Paywalls are everywhere right now. Whether it’s the successful pioneers and veterans, or the new kids on the block, everybody is talking about them, considering them, or building them. That, and the membership model, which may or may not involve a paywall, of course.
You can publish 150 posts a day, but if you don’t have return visitors (i.e. the people who don’t want to live without your content), a paywall or content meter is useless. Similarly, you can launch a new subscription offering, but if you can’t convert at least a modest percentage of your current audience to members or subscribers, you’re going to have an expensive uphill battle on your hands. If they don’t love you, they aren’t going to pay you to keep you. It’s that simple.
Loyalty is your one and only point of measurement that will decide your fate in your quest for reader revenue.
And herein lies the challenge. The easiest way to gauge your audiences’ loyalty is to launch the product or put up the gate and watch how your audience reacts. A scary proposal, indeed. No one really wants to throw a party just to see if anyone will show up, right? If they don’t, you’ve invested time and money in a product or technology when your audience was never really there. It’s important to know the difference between visitors and an audience when gauging loyalty.
So, if you want to build a paywall or launch that membership program, ask yourself these questions:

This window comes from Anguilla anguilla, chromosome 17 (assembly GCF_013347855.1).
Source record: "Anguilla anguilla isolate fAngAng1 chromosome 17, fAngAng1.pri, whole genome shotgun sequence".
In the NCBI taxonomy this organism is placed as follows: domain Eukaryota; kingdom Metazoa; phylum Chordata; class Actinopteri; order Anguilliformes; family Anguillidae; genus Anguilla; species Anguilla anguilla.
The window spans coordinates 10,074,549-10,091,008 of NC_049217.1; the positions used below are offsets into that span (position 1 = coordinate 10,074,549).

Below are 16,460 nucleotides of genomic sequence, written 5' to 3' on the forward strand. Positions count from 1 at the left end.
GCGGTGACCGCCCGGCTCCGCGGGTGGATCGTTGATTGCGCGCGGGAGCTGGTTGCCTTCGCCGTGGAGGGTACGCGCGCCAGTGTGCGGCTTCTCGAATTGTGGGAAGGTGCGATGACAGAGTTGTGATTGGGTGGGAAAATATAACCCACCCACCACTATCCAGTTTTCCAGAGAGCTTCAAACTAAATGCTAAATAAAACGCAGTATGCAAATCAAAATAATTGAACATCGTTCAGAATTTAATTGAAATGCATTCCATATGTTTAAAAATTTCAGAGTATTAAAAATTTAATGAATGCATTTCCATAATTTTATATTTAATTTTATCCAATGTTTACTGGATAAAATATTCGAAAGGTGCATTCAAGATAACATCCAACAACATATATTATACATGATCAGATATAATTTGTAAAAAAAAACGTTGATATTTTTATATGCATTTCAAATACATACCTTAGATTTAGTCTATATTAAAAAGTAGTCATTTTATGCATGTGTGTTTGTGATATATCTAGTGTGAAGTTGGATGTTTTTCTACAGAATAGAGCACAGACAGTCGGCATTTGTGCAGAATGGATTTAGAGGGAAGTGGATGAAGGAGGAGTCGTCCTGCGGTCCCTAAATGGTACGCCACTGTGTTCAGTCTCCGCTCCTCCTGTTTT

Before you build the P&L on your new reader revenue initiative, start by diving deep into your analytics and understand what content your readers are responding to and returning for. Engage your readers to better understand which ones are your audience and which ones are just visitors. Use these strategies and you’re well on your way.
Editor’s note: This article has been updated.
More about Melissa: Melissa Chowning is an audience development expert and CEO of Twenty-First Digital operating in Dallas, TX. Twenty-First Digital takes a deep dive into deep-dive into digital strategies and audience development efforts to help you find no-nonsense ways to effectively drive traffic and supercharge interactions with your audience for tangible and lasting results. She studied communications at the University of North Texas, and has made her mark as a development leader for prominent brands, including Portland Monthly, Seattle Met, D Magazine, and D Custom. Melissa was recognized in 2016 as one of Folio’s top 100 Most Important People in Magazine Media.
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